ERIC KOPEREK = erickoperek@gmail.com

end comment

 
K Putnam
Posts: 230
Location: Unincorporated Pierce County, WA Zone 7b
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Our summer drought broke this afternoon, so I ran out to pick some cherry tomatoes off my one plant before they split with the summer rain.  I pulled a quart off in about a minute.  I've been eating off the one plant all month and there is still quite a bit of partially ripened and green fruit on there.  The soil around the pot has been bone dry for at least a couple of weeks and the only water the plant has had is from the pot, which I have topped off maybe once a week?    Easiest tomatoes I've ever grown.  Great flavor!

 
William Bronson
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Location: Cincinnati, Ohio,Price Hill 45205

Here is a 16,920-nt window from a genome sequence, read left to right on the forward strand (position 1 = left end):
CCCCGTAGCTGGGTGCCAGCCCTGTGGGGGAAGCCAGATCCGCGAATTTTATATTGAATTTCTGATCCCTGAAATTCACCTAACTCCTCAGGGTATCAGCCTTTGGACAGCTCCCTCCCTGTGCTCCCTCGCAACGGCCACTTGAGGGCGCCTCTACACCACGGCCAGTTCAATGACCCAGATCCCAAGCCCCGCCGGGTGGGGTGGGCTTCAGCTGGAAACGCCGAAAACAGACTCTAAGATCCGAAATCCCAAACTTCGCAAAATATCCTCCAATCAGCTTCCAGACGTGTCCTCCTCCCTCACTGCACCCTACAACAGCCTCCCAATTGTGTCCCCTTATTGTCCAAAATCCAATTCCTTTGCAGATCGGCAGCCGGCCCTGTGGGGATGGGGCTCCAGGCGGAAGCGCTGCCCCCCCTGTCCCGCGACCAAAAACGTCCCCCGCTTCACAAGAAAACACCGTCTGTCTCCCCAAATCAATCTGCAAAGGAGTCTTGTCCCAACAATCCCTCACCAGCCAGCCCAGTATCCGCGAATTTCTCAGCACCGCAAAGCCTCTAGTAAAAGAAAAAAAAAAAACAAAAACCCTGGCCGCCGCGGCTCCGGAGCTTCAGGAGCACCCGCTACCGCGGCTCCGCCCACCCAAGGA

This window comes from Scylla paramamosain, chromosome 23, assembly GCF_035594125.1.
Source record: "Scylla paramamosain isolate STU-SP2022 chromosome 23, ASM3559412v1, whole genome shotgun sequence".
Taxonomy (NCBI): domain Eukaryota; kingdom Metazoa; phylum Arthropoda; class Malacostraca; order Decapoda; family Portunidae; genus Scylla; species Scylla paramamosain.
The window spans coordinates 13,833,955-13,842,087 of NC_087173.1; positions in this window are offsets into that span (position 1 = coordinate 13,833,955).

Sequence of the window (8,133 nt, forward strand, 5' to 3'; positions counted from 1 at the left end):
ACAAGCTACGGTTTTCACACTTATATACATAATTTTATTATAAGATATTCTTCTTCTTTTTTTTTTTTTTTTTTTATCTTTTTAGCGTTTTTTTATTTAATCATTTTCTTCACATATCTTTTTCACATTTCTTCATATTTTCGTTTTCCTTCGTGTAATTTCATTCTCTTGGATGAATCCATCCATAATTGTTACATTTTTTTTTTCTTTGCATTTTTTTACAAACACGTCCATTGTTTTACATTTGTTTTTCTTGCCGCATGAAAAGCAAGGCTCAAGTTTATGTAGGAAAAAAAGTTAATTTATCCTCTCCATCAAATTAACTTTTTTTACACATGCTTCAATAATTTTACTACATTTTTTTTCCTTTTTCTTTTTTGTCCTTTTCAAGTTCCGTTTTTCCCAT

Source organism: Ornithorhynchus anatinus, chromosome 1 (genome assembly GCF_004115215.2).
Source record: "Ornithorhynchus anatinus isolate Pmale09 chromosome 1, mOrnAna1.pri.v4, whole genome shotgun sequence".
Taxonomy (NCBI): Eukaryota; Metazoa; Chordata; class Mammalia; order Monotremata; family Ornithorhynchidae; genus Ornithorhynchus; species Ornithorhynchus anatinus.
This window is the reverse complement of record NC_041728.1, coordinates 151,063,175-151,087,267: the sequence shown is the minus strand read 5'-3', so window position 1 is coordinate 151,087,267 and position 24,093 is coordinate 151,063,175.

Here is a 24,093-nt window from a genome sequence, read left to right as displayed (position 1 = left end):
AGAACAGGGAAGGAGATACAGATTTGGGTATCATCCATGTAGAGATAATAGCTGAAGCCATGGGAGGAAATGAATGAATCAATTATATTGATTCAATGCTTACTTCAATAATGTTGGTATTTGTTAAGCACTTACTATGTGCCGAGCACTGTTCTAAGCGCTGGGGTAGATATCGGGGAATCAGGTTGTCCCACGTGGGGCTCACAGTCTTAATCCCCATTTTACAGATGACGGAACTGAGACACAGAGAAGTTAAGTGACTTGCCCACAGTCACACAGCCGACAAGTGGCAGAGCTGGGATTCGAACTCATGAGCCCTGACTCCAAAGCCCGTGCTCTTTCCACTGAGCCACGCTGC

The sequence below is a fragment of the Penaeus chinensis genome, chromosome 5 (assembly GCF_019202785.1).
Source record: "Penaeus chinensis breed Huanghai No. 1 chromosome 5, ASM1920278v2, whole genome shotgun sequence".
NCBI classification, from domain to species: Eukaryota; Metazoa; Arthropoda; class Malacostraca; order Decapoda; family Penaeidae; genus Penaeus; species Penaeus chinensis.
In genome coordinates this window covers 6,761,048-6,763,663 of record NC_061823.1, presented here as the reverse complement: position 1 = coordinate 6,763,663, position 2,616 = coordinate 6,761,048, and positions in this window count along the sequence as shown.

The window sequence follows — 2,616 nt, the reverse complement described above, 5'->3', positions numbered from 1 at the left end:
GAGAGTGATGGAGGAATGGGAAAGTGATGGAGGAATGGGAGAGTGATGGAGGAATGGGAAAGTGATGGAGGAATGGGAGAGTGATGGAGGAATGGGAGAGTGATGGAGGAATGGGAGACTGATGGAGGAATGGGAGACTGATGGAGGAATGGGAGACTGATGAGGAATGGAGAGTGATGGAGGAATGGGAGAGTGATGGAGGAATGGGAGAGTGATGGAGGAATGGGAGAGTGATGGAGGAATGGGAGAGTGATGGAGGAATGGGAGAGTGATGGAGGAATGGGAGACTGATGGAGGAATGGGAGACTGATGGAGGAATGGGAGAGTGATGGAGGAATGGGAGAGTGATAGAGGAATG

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Where I live I gave up on watering in favor of making the soil my water tank.
We just don't go without rain often enough to justify having any kind of system.
For you drylanders the combination of drip and olla irrigation has been used to good success.
Essentially the drip lines have an olla sealed to their ends,fed by a bucket in the role of a header tank.

I am wondering if manure tea could be brewed in an open mouthed olla or in the header bucket describe above.
Maybe pee could be added?
Calcium? Epsom salts?
 
2017 Permaculture Design Course at Wheaton Labs
http://richsoil.com/pdc